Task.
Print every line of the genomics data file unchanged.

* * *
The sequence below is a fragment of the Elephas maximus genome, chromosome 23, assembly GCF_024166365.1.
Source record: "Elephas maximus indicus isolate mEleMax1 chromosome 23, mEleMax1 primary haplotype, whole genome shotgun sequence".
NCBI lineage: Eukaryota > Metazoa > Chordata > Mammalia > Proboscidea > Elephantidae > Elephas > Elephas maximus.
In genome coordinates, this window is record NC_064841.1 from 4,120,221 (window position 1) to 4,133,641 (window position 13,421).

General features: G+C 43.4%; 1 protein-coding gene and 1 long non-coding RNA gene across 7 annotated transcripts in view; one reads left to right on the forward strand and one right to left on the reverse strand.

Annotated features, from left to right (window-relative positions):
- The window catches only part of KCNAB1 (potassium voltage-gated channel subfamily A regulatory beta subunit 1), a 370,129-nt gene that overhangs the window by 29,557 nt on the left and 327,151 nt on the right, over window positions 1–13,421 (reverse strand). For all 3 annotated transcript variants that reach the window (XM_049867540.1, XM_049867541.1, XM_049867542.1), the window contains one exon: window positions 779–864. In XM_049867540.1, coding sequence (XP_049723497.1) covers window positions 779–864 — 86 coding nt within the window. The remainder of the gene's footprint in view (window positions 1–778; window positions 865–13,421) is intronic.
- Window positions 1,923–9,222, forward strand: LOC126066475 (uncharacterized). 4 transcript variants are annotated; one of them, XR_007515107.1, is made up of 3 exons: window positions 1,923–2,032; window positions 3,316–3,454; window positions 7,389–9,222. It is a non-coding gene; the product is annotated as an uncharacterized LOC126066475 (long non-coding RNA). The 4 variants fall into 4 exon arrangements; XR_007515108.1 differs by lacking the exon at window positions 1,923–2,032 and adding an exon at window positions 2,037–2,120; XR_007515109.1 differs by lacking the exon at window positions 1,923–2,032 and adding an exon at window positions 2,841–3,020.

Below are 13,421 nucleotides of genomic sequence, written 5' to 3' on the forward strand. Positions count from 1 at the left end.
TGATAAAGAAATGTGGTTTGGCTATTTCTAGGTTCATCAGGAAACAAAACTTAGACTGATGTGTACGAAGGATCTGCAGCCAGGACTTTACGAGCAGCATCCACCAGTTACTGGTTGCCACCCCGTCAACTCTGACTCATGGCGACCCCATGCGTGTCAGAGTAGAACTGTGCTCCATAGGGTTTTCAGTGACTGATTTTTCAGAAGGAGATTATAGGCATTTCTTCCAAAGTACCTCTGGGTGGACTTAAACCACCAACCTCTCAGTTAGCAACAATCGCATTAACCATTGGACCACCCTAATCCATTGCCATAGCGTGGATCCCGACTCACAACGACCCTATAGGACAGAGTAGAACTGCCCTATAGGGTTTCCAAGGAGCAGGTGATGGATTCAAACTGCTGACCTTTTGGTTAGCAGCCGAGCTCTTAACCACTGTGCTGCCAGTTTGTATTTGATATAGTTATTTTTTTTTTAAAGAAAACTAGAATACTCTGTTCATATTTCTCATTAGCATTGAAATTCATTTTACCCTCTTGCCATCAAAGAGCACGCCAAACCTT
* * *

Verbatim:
The sequence below is a fragment of the Elephas maximus genome, chromosome 23, assembly GCF_024166365.1.
Source record: "Elephas maximus indicus isolate mEleMax1 chromosome 23, mEleMax1 primary haplotype, whole genome shotgun sequence".
NCBI lineage: Eukaryota > Metazoa > Chordata > Mammalia > Proboscidea > Elephantidae > Elephas > Elephas maximus.
In genome coordinates, this window is record NC_064841.1 from 4,120,221 (window position 1) to 4,133,641 (window position 13,421).

General features: G+C 43.4%; 1 protein-coding gene and 1 long non-coding RNA gene across 7 annotated transcripts in view; one reads left to right on the forward strand and one right to left on the reverse strand.

Annotated features, from left to right (window-relative positions):
- The window catches only part of KCNAB1 (potassium voltage-gated channel subfamily A regulatory beta subunit 1), a 370,129-nt gene that overhangs the window by 29,557 nt on the left and 327,151 nt on the right, over window positions 1–13,421 (reverse strand). For all 3 annotated transcript variants that reach the window (XM_049867540.1, XM_049867541.1, XM_049867542.1), the window contains one exon: window positions 779–864. In XM_049867540.1, coding sequence (XP_049723497.1) covers window positions 779–864 — 86 coding nt within the window. The remainder of the gene's footprint in view (window positions 1–778; window positions 865–13,421) is intronic.
- Window positions 1,923–9,222, forward strand: LOC126066475 (uncharacterized). 4 transcript variants are annotated; one of them, XR_007515107.1, is made up of 3 exons: window positions 1,923–2,032; window positions 3,316–3,454; window positions 7,389–9,222. It is a non-coding gene; the product is annotated as an uncharacterized LOC126066475 (long non-coding RNA). The 4 variants fall into 4 exon arrangements; XR_007515108.1 differs by lacking the exon at window positions 1,923–2,032 and adding an exon at window positions 2,037–2,120; XR_007515109.1 differs by lacking the exon at window positions 1,923–2,032 and adding an exon at window positions 2,841–3,020.

Below are 13,421 nucleotides of genomic sequence, written 5' to 3' on the forward strand. Positions count from 1 at the left end.
TGATAAAGAAATGTGGTTTGGCTATTTCTAGGTTCATCAGGAAACAAAACTTAGACTGATGTGTACGAAGGATCTGCAGCCAGGACTTTACGAGCAGCATCCACCAGTTACTGGTTGCCACCCCGTCAACTCTGACTCATGGCGACCCCATGCGTGTCAGAGTAGAACTGTGCTCCATAGGGTTTTCAGTGACTGATTTTTCAGAAGGAGATTATAGGCATTTCTTCCAAAGTACCTCTGGGTGGACTTAAACCACCAACCTCTCAGTTAGCAACAATCGCATTAACCATTGGACCACCCTAATCCATTGCCATAGCGTGGATCCCGACTCACAACGACCCTATAGGACAGAGTAGAACTGCCCTATAGGGTTTCCAAGGAGCAGGTGATGGATTCAAACTGCTGACCTTTTGGTTAGCAGCCGAGCTCTTAACCACTGTGCTGCCAGTTTGTATTTGATATAGTTATTTTTTTTTTAAAGAAAACTAGAATACTCTGTTCATATTTCTCATTAGCATTGAAATTCATTTTACCCTCTTGCCATCAAAGAGCACGCCAAACCTT